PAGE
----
Retro Album of the week 24 - Bonaparte's Retreat

Bonaparte's Retreat is the sixth album by the Irish band The Chieftains. It appeared in 1976 when I bought it on vinyl - a magnificent gatefold affair that I thoroughly enjoyed. I had to the harder stuff that the Chieftains represented by way of the softer Horslips output. I liked the fact that they were the most unfashionably dressed bunch you could imagine.
The Chieftains by this time consisted of Paddy Moloney - uillean pipes, tin whistle, bodhrán, Seán Potts - tin whistle and bodhrán, Martin Fay - fiddle, Michael Tubridy - flute, concertina and tin whistle, Derek Bell - harps, oboe and tiompán and Seán Keane - fiddle plus the shortly to be regular Kevin Conneff. The uilllean pipes and the bodhran were genuinely new instruments in my experience as was the tiompán. I remember seeing this line up in Aberystwyth at the Great Hall and thoroughly enjoying it.
This was the first album to feature singing, though not much of it. The singers were Paddy Moloney himself (on Round the house and mind the dresser) and Dolores Keane (mainly with her acapella version of The bonny bunch of roses in the ambitious title suite).

10 Longest Psalms

My blog of the shortest psalms done some time ago has proved quite popular. Perhaps this one will too.
1. Psalm 119 (176 verses)
2. Psalm 78 (72 verses)
3. Psalm 89 (53 verses)
4. Psalm 18 (51 verses)
5. Psalm 106 (48 verses)
6. Psalm 105 (45 verses)
7. Psalm 107 (43 verses)
8. Psalm 37 (40 verses)
9. Psalm 69 (36 verses, 708 words AV)
10. Psalm 68 (35 verses, 680 words AV)
[Psalm 104 (35 verses, 598 words AV); Psalm 22 (32 verses)]

Ron Clarke

I don't follow athletics but I saw today that the Australian distance runner Ron Clarke has died. The name actually meant something to me. I was surprised to learn that despite breaking many world records he never won a gold medal. There is this great story though (some of the detail here may be incorrect but the basics are apparently right).
In June 1966, Clarke was invited to an athletic meeting in Prague by Emil Zatopek, the great Czech distance runner of the 1950s. Zatopek was to distance runners what Sir Edmund Hillary was to mountaineering - the first man through the barriers for all the others to follow - and he had long been an admirer of Clarke's style. After the meeting, the four-time Olympic gold medallist and national hero, guided the young Australian around Prague for the day, showing him fine hospitality throughout, talking about this and that, and the art of running in particular. That afternoon, he took Clarke to the airport, took him past the guards, right up the steps of the plane, before warmly shaking his hand and pressing a tiny package into his palm and whispering a few words. What ...?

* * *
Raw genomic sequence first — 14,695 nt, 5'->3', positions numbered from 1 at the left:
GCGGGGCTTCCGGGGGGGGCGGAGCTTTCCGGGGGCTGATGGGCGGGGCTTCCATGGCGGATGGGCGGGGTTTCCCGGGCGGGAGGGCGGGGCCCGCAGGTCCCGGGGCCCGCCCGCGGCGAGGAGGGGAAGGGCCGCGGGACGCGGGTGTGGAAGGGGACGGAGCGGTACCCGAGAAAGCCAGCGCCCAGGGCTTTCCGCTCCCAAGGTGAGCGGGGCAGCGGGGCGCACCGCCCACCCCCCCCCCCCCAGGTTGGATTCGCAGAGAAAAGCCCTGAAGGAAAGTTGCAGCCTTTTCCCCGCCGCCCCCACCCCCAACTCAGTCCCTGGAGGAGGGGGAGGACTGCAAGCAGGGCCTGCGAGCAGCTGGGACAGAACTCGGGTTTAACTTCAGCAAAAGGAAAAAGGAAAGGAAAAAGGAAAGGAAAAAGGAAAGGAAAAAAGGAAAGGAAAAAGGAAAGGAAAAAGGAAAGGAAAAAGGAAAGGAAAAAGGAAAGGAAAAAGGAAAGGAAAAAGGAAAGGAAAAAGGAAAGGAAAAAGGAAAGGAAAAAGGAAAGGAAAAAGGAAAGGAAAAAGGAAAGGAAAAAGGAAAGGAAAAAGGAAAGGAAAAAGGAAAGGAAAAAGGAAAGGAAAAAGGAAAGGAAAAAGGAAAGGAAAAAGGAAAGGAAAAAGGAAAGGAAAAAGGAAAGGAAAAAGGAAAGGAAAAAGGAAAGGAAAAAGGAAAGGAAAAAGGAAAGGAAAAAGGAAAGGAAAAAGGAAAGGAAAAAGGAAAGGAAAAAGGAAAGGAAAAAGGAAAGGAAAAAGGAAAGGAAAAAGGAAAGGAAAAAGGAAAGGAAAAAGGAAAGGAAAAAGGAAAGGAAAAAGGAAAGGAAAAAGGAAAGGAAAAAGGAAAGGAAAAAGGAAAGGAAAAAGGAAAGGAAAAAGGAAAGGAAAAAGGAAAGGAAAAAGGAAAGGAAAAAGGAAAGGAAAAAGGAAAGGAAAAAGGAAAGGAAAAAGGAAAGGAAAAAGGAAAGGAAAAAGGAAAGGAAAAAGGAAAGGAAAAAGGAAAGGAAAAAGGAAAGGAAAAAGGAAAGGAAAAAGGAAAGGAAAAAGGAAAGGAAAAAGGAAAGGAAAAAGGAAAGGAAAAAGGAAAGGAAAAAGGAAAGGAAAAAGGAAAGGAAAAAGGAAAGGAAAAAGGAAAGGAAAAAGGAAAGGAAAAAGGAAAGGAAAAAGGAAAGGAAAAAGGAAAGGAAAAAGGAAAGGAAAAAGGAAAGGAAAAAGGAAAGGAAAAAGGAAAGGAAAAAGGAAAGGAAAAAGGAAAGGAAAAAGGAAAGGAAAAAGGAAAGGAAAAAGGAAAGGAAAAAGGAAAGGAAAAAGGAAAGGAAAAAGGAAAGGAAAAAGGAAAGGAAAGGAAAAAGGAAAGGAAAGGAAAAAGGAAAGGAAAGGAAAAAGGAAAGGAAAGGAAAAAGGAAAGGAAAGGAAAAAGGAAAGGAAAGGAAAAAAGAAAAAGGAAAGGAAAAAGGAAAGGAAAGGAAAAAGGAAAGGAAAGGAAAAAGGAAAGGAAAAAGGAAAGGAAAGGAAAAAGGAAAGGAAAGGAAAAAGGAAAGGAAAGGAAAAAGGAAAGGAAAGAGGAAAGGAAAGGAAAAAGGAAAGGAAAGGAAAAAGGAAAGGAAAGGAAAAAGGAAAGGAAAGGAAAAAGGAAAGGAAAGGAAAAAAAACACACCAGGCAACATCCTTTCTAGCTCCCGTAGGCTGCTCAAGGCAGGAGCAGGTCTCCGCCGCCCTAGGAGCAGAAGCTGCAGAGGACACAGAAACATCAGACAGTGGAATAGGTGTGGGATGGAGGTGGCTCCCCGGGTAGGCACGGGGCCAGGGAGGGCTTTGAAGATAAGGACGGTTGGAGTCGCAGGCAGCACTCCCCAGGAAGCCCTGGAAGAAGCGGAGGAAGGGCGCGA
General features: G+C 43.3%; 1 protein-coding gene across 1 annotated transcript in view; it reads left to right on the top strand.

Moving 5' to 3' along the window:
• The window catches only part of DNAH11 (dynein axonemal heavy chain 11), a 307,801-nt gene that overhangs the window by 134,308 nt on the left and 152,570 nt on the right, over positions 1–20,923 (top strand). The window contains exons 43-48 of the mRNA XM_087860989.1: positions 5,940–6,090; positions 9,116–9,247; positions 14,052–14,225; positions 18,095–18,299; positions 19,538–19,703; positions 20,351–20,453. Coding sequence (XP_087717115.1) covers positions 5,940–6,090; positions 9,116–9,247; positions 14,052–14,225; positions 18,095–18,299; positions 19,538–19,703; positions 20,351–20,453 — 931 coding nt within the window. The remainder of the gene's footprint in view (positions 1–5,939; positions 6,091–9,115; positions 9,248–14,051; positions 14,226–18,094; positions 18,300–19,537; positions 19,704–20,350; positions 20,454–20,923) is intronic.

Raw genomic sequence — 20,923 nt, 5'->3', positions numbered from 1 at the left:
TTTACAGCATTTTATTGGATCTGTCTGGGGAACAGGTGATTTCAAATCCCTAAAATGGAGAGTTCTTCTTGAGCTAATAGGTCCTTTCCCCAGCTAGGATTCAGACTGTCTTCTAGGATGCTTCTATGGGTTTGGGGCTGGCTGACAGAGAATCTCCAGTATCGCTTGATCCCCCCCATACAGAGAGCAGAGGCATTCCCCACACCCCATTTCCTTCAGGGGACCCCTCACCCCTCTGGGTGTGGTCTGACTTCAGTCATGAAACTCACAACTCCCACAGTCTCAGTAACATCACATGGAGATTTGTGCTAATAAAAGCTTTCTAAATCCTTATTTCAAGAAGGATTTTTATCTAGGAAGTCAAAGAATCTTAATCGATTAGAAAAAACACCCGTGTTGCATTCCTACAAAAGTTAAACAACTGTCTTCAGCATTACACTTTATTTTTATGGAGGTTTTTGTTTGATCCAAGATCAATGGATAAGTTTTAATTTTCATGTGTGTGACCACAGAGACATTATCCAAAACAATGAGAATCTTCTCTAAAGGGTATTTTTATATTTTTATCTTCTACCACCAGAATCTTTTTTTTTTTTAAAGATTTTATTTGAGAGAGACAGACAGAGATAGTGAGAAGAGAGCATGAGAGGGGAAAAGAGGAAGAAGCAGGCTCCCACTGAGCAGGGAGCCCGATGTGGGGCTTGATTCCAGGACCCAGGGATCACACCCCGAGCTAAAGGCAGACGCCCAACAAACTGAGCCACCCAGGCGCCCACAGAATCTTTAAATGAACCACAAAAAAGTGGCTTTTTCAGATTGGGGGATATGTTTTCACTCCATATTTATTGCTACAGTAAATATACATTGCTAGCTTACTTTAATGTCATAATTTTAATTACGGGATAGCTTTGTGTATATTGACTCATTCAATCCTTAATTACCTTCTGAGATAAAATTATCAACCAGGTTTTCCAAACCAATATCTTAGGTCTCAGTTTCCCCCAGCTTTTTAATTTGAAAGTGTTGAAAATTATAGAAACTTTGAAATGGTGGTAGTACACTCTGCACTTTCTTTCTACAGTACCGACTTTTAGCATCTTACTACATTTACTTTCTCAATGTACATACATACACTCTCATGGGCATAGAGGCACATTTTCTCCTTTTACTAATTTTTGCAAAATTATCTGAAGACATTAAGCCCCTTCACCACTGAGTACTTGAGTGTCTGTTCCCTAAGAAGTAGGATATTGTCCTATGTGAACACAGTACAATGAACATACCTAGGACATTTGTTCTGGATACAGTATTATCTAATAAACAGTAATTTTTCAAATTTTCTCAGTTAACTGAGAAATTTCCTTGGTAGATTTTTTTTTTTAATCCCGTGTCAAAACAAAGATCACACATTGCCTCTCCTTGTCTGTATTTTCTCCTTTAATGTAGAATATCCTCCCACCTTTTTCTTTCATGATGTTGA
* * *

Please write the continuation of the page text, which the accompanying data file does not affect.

Zatopek was gone. The plane door closed on him and Clarke was more than passing nervous. What on earth had Zatopek just given him? Was it drugs? Was it contraband? Was it some sort of message or something he had to take to the free world? Microfilm maybe? Clarke sat in his seat, perspiring a little. He determined that under no circumstances would he open the small package until he was back on the ground in London, at least on friendly, familiar territory, where he would be able to cope with whatever it was. But somewhere over the English Channel he could resist no longer. Looking surreptitiously over his left and right shoulder to see no one was watching, he fished the package out of his pocket and opened the little box inside. It gleamed back at him. It was an Olympic gold medal, the very same that Zatopek had won in the 10,000m at the 1952 Helsinki Olympics. It was even newly inscribed, To Ron Clarke, July 19, 1966, with Zatopek's final words on the plane steps coming to him, "Not out of friendship, but because you deserve it".
Great story, eh?

Midweek Meeting June 17 2015

We were rather down in numbers last night. Not sure why. And it was such a good text - Philippians 4:8: Finally, brothers and sisters, whatever is true, whatever is noble, whatever is right, whatever is pure, whatever is lovely, whatever is admirable--if anything is excellent or praiseworthy--think about such things. How vitally important is our thought life. The prayer time was fine. We have a meal and message tonight with Roger Lindie from Brentford. Hope we get a good turn out.

Lord's Day June 14 2015

I was preaching in Alfred Place Baptist Church on Sunday. My father-in-law was away preaching in Yorkshire. My Son, Rhodri, preached here. I stayed with Eleri's uncle and auntie, who are members of the Welsh speaking church in the town. Others kindly gave me a lift and fed me. Many moons ago I was a student in Aber and it is like a second home to me so it is always good to be there. I preached on Psalm 23 and Philippians 4:4-7. The congregations were a little smaller than usual as most students have gone home by now. I had a lovely time though and hopefully brought some blessing to those present. I had a nice time too on the train as far as Birmingham with another member of the Welsh speaking church, on his way to Newcastle.

Gareth Day

The Welsh government has declared today Gareth Day to mark the overnight success of two Welsh Gareths.* First, the legend that is Gareth Edwards (who played 53 times for Wales at rugby) has been awarded a knighthood in the Queen's honours list and then secondly Gareth Bale (on his fiftieth appearance) has scored the winning goal against Belgium that has put Wales top of their table in the European Championship.